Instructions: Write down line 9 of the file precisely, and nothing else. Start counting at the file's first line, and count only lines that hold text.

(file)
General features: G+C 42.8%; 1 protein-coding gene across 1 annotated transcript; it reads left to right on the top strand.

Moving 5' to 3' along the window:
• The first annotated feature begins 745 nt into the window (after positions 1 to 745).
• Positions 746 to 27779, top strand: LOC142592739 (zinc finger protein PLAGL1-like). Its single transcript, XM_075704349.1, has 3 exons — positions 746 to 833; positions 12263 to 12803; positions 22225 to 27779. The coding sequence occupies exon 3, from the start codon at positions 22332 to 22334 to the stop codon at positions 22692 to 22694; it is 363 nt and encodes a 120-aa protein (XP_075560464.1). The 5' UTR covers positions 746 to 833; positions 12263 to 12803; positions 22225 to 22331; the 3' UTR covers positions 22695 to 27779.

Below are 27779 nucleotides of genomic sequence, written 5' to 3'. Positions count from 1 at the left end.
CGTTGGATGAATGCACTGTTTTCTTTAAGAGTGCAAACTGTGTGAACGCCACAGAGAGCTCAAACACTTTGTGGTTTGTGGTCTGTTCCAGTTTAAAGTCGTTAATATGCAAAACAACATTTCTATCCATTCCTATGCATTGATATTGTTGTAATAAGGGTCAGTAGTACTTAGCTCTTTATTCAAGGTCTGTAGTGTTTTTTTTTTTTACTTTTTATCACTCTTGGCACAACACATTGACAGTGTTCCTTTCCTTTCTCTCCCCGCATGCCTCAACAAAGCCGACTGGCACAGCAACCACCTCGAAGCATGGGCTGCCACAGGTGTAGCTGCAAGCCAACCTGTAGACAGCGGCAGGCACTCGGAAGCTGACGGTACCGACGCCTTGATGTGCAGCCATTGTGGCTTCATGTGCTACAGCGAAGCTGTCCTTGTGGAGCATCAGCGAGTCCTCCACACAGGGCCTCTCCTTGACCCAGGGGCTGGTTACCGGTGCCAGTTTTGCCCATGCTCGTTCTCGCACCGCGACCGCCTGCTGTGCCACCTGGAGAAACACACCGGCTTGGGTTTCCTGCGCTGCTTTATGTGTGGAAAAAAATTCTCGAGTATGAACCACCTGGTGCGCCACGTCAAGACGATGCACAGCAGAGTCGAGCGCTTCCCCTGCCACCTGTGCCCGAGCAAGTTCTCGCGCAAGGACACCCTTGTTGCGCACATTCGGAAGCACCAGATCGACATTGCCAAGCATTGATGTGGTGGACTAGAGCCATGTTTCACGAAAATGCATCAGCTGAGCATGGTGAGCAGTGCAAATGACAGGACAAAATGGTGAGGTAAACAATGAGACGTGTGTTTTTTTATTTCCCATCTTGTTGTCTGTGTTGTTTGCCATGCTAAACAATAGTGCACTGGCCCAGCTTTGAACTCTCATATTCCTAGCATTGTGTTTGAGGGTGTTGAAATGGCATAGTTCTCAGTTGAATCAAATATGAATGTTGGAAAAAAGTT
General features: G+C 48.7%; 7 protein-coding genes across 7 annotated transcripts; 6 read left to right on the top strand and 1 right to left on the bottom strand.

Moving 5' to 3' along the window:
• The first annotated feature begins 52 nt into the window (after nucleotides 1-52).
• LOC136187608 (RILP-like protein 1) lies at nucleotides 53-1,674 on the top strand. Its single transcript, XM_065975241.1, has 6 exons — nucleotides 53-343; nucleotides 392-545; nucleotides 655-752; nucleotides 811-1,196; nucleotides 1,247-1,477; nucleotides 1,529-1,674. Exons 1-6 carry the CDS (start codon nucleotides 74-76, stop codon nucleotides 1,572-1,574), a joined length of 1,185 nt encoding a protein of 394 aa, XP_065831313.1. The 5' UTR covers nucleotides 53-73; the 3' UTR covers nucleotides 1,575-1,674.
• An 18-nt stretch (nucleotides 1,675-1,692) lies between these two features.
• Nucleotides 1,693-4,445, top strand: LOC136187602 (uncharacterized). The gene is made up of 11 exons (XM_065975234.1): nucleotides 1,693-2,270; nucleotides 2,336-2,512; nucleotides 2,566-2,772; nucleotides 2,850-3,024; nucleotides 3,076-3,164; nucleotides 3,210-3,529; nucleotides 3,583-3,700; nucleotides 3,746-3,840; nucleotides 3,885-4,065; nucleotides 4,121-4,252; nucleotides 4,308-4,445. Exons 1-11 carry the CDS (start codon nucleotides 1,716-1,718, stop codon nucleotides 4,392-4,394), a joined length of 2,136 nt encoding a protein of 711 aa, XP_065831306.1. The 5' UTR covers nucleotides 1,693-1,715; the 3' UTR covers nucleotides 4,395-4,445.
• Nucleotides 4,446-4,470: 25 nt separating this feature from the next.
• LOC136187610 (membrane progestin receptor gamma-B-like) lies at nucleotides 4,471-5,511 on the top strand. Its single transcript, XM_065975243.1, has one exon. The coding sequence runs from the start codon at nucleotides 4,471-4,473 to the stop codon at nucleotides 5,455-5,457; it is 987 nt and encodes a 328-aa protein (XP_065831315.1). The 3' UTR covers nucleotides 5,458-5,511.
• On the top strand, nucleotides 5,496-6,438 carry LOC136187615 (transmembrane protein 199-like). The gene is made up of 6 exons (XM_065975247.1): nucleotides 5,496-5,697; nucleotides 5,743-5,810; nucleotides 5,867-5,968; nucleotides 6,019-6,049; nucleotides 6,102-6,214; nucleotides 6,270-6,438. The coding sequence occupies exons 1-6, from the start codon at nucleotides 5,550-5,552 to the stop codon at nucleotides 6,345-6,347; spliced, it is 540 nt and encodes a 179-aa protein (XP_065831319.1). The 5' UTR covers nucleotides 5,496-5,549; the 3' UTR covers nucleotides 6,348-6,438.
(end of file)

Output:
• The first annotated feature begins 52 nt into the window (after nucleotides 1-52).